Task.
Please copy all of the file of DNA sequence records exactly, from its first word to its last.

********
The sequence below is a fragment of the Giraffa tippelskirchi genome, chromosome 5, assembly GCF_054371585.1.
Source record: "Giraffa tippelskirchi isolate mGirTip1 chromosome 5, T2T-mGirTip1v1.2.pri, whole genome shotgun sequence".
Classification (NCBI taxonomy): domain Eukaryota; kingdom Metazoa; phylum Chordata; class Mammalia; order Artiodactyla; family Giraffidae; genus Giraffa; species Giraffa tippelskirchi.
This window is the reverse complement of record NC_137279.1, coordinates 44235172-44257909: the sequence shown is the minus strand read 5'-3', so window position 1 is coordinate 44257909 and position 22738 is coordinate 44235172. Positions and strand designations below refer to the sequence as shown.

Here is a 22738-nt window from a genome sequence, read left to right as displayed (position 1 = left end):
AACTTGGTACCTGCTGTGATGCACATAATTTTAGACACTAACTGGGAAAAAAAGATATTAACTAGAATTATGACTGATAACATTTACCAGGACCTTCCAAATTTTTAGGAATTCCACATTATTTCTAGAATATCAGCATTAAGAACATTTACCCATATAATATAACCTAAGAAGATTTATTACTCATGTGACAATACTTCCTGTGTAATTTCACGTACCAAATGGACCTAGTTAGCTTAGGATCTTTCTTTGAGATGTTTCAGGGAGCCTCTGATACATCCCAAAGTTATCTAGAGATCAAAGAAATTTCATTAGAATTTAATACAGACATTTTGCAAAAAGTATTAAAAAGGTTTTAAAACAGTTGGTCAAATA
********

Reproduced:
The sequence below is a fragment of the Giraffa tippelskirchi genome, chromosome 5, assembly GCF_054371585.1.
Source record: "Giraffa tippelskirchi isolate mGirTip1 chromosome 5, T2T-mGirTip1v1.2.pri, whole genome shotgun sequence".
Classification (NCBI taxonomy): domain Eukaryota; kingdom Metazoa; phylum Chordata; class Mammalia; order Artiodactyla; family Giraffidae; genus Giraffa; species Giraffa tippelskirchi.
This window is the reverse complement of record NC_137279.1, coordinates 44235172-44257909: the sequence shown is the minus strand read 5'-3', so window position 1 is coordinate 44257909 and position 22738 is coordinate 44235172. Positions and strand designations below refer to the sequence as shown.

Here is a 22738-nt window from a genome sequence, read left to right as displayed (position 1 = left end):
AACTTGGTACCTGCTGTGATGCACATAATTTTAGACACTAACTGGGAAAAAAAGATATTAACTAGAATTATGACTGATAACATTTACCAGGACCTTCCAAATTTTTAGGAATTCCACATTATTTCTAGAATATCAGCATTAAGAACATTTACCCATATAATATAACCTAAGAAGATTTATTACTCATGTGACAATACTTCCTGTGTAATTTCACGTACCAAATGGACCTAGTTAGCTTAGGATCTTTCTTTGAGATGTTTCAGGGAGCCTCTGATACATCCCAAAGTTATCTAGAGATCAAAGAAATTTCATTAGAATTTAATACAGACATTTTGCAAAAAGTATTAAAAAGGTTTTAAAACAGTTGGTCAAATA